Truth and consequences

Kathleen Parker has a column so good, I wish I could tie every moonbat academic at Harvard to a chair and make them read it 3 times aloud. (that means you should read it too.)

Truth and consequences

If I were Harvard President Lawrence Summers – given Womanhood’s reaction to his suggestion that innate gender differences might account for men’s higher achievement in math and science – I’d be sorely tempted at this point to say: “I rest my case.”

Or, alternatively, “. and the horse you rode in on.”

Instead, despite having apologized for speaking an unpopular truth, Summers will be the subject of an emergency faculty meeting scheduled Tuesday at which Harvard professors will discuss: What to do about Larry?

Right off, I’d say give the man a raise for honesty, a brand-new armored Humvee for courage, and, behind curtain No. 3, an all-expense-paid Hawaii vacation surrounded by beautiful women in grass skirts whose idea of chemistry is what happens between men and women on moonlit nights.

Just for fun. …

What Summers said, in terms that left a reasonable amount of wiggle room for reasonable people, happens to be factually, biologically, chemically, genetically, anecdotally and historiagraphically true. Even if it makes some tortured academics reach for the fainting couch.

He did not say that women are dumb, as some claimed in the immediate aftermath. He did not say that women are incapable of doing as well as men in math and science. He merely said that, given the many possible explanations for why men as a group actually do perform better than women as a group – consistently testing better in those areas – that biological differences might be worth considering.


The truth is, Summers’ suggestion is neither radical nor provocative. It’s old news that boys do better than girls in math and science, and that girls do better in the reading and areas requiring verbal skills. Yet, you don’t see men lurching for smelling salts when they hear this. Instead, they stroke their chins and say, “Hmmm, maybe I need a new razor.” …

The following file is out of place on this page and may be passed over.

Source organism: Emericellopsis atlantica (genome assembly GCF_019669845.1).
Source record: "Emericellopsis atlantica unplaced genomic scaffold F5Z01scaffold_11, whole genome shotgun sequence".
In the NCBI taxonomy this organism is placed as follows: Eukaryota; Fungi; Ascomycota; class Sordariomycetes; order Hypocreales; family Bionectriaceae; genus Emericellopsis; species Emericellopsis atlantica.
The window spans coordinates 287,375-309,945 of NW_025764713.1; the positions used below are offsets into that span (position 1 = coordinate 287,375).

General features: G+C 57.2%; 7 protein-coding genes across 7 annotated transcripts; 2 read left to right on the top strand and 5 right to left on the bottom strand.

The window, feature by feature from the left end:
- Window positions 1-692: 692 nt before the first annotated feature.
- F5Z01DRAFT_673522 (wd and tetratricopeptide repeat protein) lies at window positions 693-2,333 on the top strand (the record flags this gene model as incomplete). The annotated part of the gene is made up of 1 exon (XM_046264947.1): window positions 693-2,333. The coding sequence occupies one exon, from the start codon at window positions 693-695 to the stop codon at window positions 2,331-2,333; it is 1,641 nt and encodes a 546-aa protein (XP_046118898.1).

Male chauvinist pigs (remember them?) can take a vacation as long as women like MIT biology professor Nancy Hopkins are defending women’s intellect. Upon hearing Summers’ words, Hopkins told reporters that she felt she was going to be sick. That her “heart was pounding” and her “breath was shallow . I just couldn’t breathe .”

That someone could rise to the level of professor of biology at MIT and NOT know that different genders of the same organism learn differently is, frankly, amazing… What they hell are they teaching at MIT? (and to think I was disappointed I could not afford to go there)

Political correctness has now run to its logical conclusion. President Summers will probably be fired from his job Tuesday because he said something that is clearly true.


Except, of course, that is not why he is under fire, this is.

From a Whole Ocean Away
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